Alternatively, you can set aside time to grocery shop online if you find that fits your schedule better.

Keep your kitchen stocked with healthy foods

Think about the foods that your family enjoys and eats most often. Which herbs and seasonings, proteins, grains, and produce get the most use in your household. With these foods in mind, here is the general timeline of how often foods may need to be purchased, depending on how fast you go through them in your home.

Highly perishable foods, such as those below, may need to be purchased weekly (or more frequently):

  • Fresh fruits and vegetables

  • Fresh and pre-cooked fish, meat, poultry, and chicken

Moderately perishable foods may need to be purchased every few weeks, or as needed:

  • Eggs

  • 100% Whole grain bread

  • Plain non-fat or low-fat yogurt and cottage cheese (or their plant-based dairy alternatives)

  • Cheese

  • Hummus

  • Tofu and tempeh

  • Pre-peeled whole garlic cloves

  • Miso

Non-perishable, frozen, and refrigerated foods with longer shelf-lives may only need be purchased as needed every few weeks or months. (Remember to read the packages to ensure proper storage and to determine when and whether items need to be refrigerated):

  • Shelf-stable milk and plant-based milk alternatives like almondmilk or soymilk

  • Nuts and nut butters like peanut, almond or cashew

  • Dried beans. Remember that lentils don’t need to be soaked before cooking.

  • Ready-to-eat canned beans. Look for BPA-free cans and “no salt added” on the label

  • Dried fruit. Stick with varieties without added sugar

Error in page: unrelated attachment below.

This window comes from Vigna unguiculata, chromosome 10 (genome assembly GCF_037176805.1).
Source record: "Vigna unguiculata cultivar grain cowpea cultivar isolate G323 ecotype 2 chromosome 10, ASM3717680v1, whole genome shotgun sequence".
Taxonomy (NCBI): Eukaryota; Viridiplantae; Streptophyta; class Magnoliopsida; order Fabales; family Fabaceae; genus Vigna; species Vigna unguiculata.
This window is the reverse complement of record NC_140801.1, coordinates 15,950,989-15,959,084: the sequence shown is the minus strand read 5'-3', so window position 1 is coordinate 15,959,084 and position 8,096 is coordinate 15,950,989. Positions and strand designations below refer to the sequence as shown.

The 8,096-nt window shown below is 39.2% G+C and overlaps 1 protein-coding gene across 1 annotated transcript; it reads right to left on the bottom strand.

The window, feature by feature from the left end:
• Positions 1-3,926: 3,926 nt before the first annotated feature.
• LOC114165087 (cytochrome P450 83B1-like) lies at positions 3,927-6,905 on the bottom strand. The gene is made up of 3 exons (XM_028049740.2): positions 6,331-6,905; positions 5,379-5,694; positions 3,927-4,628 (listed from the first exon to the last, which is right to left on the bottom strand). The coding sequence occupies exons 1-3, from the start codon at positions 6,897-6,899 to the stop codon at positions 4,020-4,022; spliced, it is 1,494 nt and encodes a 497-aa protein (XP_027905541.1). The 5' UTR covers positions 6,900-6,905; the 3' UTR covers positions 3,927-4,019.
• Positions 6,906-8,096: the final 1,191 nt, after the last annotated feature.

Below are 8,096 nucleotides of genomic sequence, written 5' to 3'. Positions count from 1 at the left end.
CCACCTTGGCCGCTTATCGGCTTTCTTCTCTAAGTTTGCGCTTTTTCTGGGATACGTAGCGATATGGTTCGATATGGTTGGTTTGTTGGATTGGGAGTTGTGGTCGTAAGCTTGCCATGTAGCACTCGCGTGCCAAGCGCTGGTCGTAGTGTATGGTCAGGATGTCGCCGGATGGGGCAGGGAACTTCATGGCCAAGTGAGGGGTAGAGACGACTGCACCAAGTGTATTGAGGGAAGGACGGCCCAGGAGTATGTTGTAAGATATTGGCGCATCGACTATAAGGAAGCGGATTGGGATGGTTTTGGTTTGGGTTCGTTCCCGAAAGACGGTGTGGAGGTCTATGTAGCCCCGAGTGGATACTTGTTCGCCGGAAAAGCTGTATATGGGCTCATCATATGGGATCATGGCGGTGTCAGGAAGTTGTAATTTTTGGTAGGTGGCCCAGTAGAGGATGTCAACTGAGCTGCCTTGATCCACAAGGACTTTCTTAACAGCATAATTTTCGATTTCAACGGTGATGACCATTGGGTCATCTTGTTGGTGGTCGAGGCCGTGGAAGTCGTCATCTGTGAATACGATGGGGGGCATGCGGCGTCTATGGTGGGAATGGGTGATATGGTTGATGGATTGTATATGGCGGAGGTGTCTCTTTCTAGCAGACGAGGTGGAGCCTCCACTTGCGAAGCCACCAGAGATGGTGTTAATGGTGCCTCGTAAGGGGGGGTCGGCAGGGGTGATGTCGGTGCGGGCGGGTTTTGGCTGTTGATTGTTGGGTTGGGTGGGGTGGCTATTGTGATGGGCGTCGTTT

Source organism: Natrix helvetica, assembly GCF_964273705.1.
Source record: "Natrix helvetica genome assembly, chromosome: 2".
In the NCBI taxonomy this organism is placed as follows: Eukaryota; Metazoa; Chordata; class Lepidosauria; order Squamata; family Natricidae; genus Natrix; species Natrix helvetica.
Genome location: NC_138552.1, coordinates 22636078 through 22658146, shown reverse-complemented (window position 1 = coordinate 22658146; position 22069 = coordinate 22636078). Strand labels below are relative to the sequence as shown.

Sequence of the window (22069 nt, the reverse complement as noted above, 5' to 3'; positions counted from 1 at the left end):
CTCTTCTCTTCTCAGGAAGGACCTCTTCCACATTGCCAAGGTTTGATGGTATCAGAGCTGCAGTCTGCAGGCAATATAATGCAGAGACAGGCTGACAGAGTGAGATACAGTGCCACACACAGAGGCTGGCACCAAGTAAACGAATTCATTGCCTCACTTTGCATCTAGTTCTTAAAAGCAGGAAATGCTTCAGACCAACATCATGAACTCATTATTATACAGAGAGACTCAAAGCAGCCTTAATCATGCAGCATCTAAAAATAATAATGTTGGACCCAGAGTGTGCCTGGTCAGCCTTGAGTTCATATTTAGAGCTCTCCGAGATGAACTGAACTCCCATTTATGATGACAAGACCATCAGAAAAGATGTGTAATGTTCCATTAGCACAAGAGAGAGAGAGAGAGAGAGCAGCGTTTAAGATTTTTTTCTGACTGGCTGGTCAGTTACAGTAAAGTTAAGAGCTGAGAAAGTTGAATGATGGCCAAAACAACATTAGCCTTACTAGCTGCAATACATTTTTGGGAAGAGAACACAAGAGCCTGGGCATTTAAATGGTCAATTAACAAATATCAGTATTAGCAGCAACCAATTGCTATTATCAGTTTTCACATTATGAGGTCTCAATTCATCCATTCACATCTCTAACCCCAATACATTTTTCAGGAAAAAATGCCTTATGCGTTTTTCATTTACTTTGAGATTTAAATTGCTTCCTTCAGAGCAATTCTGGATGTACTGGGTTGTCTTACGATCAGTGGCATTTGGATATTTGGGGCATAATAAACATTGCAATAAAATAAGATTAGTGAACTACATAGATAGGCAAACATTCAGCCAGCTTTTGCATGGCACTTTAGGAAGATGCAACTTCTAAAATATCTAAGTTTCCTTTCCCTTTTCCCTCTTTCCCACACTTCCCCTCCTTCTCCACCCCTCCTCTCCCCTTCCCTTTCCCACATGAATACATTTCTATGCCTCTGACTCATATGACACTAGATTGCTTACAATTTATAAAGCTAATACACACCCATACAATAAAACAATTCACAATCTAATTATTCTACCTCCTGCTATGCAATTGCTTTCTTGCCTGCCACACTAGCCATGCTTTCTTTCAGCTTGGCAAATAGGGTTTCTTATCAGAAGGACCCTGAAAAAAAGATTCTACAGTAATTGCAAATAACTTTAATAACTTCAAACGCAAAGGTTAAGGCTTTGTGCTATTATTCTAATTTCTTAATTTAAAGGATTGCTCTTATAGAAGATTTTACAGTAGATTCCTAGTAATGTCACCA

• Frozen fruits, vegetables, and grains

  • Refrigerated fermented foods such as kimchee and sauerkraut

  • Dried whole grains like quinoa, brown rice, buckwheat, and millet

  • Whole grain pastas. For a change of pace, look for pastas made with legumes instead of grains, they’re super high in protein and fiber!

  • Whole grain flours

  • Hot cereals. Choose varieties without added sugar

  • Cold cereals. Look for varieties with at least 5 grams of fiber and less than 5 grams of sugar

  • Canned fish like chunk light tuna, salmon, and sardines

  • Canned tomatoes, tomato paste, tomato sauce. Choose low-sodium, low- or no-sugar varieties

  • Olive oil and any other oils you enjoy

  • Dried herbs and spices

  • Condiments like mustard, sriracha, hot sauce, and vinegars

  • Jars of minced or chopped garlic and ginger

  • Olives in the can for your pantry, or marinated varieties for your fridge

Eat slowly and mindfully

Being mindful while eating means paying full attention to your meal and experiencing all the emotions, tastes, and feelings that may come with it.9 Does the food taste good? Is it salty, sweet, sour, bitter, crunch, soft, spongy? Are you hungry in this moment or are you eating for another reason, such as sadness, boredom, happiness, or stress?

Eating slowly and with awareness can help you understand when your body is full as well as help you feel more satisfied.10 Notice how you feel: Is it time to stop eating? Have you had enough? Are you still hungry for more?

Remember not to judge yourself while eating. Food is neither ‘good’ nor ‘bad’ – and it does not make you either ‘good’ nor ‘bad’ when you eat it. Food is only for sustenance and should not hold power over you or make you feel poorly for eating it. Try to release feelings of guilt and anxiety while you eat and about the food choices you make!

Eating a wide variety of foods in moderation will help your body get the nutrients it needs.

Learn more: Mindful Eating

Think of mealtime as quality time without distraction

Turn off the TV, put away phones, tablets, and any other distractions, and allow everyone to focus on the food and each other.11 Enjoy your time together!

Read about: Family Meals: Developing Healthy Eating Patterns